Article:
Ellen Rosand

revised by Beth L. Glixon

(b Rome, c1638; d Venice, Dec 29, 1672). Italian composer and singer. Much of the information concerning his brief career, spent primarily in Venice, derives from prefaces to librettos of operas he wrote in the late 1660s and early 70s. The preface to Alessandro amante (dated 1667) cites him as the composer of the opera and also as interpreter of one of the leading roles. His singing career had in fact begun somewhat earlier, but he is not the Guid’Antonio Boretti from Gubbio who was listed in the cast of La maga fulminata (1638, Venice) and who was a singer in the papal chapel (1619–46). He was a bass singer at S Antonio, Padua, between 1659 and 1661, when he was dismissed for being absent without leave. He probably moved to Venice in 1662, spending much of the next nine years there. However, his name appears in the cast-list of an opera performed in Turin in ...


J.B. Steane

(b Helsinki, Aug 7, 1919; d Copenhagen, April 28, 2000). Finnish bass-baritone and composer. He studied at the Sibelius Academy, Helsinki, and later in several cities abroad including Vienna, Rome and New York. He confined himself to concert work for three years and then made his operatic début in 1952 at Århus, Denmark, as Colline in La bohème. An international career opened up in 1956 when he sang at Salzburg and Glyndebourne, his roles there being Don Giovanni, Pizarro (1959) and Prince Gremin in Yevgeny Onegin (1968). He made his Metropolitan début in 1959 as Count Almaviva. From 1960 he was a member of the Swedish Royal Opera, also singing regularly in Hamburg where in 1966 he appeared in the world première of Schuller's The Visitation. His repertory included Boris and Pimen (sung in 1977 at Tel-Aviv), Baron Ochs, Méphistophélès and Osmin; he also sang Fafner and Hagen in the ...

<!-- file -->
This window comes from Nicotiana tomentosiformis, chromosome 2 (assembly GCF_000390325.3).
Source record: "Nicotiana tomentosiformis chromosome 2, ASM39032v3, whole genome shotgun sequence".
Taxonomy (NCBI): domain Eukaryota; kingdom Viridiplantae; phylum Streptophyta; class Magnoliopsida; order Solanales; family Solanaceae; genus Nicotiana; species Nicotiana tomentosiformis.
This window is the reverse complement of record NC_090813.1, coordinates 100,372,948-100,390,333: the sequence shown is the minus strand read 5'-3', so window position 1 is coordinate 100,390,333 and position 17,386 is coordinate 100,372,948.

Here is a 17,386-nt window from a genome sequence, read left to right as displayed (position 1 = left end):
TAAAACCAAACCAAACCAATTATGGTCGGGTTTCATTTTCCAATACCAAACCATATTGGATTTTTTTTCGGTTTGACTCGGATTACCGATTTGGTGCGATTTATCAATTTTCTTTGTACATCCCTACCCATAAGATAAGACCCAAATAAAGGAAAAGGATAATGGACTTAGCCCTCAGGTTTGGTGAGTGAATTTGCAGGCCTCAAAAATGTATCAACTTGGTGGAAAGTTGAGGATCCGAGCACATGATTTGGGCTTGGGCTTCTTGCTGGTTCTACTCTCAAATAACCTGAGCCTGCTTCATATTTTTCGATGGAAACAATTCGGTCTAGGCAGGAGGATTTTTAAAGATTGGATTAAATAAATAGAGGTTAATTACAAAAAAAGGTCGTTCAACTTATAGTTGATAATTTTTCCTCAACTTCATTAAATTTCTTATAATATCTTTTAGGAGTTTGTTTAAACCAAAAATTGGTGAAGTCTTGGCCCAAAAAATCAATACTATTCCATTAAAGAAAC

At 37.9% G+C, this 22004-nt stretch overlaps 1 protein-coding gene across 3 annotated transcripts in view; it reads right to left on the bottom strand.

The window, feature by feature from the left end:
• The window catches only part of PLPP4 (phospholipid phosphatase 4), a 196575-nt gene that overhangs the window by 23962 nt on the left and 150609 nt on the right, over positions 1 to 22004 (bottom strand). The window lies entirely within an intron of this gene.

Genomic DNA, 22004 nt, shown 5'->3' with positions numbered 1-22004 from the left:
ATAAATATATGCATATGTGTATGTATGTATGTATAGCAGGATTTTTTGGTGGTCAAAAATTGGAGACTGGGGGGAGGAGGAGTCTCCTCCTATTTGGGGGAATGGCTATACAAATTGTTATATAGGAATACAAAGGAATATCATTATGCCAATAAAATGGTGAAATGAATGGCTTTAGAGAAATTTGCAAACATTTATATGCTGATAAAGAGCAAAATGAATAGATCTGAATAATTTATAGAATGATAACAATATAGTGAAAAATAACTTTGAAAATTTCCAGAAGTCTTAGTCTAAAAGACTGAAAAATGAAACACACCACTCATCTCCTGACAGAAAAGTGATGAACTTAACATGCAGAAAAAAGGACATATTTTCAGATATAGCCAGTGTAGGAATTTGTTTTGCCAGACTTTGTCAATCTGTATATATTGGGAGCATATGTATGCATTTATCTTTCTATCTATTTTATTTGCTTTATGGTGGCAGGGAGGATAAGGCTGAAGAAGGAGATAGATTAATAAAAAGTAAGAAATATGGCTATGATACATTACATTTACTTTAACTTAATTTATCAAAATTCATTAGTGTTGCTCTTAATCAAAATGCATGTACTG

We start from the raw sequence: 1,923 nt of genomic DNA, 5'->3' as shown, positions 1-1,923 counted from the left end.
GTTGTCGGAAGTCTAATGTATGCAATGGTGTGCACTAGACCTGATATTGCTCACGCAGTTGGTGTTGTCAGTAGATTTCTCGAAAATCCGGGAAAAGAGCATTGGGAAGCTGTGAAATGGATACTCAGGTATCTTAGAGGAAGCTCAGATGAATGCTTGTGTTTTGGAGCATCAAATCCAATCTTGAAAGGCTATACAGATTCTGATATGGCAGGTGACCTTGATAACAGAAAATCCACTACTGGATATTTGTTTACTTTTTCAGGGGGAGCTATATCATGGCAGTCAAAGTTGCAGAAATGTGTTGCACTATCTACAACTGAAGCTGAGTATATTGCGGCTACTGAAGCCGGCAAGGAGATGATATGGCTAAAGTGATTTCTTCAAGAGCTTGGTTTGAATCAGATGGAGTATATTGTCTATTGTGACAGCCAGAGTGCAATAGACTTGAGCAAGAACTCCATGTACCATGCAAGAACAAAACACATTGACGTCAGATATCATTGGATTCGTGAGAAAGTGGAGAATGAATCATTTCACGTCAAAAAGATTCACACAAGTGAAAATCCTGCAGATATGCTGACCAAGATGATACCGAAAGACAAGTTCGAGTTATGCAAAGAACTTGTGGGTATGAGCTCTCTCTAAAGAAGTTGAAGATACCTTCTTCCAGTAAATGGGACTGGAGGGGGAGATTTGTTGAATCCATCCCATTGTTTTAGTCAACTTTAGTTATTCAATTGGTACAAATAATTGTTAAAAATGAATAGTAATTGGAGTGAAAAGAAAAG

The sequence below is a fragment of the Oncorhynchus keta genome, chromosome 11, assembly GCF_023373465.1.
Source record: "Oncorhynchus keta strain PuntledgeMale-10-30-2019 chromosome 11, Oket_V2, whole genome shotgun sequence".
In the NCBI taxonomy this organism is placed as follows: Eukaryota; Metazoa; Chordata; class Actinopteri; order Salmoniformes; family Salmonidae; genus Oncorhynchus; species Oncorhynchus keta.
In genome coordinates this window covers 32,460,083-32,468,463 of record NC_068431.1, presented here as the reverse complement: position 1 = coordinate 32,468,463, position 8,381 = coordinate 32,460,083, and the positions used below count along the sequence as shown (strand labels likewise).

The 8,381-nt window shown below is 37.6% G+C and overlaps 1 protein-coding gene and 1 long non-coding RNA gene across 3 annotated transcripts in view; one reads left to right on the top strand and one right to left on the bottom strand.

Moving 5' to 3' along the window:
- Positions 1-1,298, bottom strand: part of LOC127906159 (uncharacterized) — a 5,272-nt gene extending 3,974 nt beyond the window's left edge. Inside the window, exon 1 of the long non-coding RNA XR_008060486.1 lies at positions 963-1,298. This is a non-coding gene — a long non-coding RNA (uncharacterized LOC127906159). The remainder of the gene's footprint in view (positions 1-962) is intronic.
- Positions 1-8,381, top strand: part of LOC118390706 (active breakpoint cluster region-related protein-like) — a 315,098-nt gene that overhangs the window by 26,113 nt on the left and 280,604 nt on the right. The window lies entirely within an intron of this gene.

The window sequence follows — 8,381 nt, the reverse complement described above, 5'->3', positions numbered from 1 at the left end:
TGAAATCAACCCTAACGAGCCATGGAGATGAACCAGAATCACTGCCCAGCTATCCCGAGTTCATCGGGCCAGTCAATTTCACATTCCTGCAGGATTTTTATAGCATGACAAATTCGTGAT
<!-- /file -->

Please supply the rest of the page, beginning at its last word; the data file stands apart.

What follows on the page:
(b Gavio, nr Genoa, c1580; d in or after1631). Italian composer, singer and instrumentalist. He was active mostly in Germany and Austria. There seems to be no documentary evidence to support Giazotto's claim that Borlasca was born about 1560; since his first published compositions appeared in 1609, a later date seems more plausible. By 1 July 1611 he was appointed vice-Kapellmeister at the Munich court of Maximilian I, and from 1612 until 1615 Borlasca had sole charge of the Bavarian music chapel. He also had contacts with the Habsburg court at Innsbruck, receiving money for travel in 1612. After Ferdinand de Lassus's return to Munich from studies in Italy, Borlasca shared the post of Kapellmeister with him. By 1617, however, Lassus had been appointed sole Kapellmeister, and Borlasca was relegated to the dual position of vice-Kapellmeister and Konzertmeister, with primary responsibility for the instrumentalists. In 1621...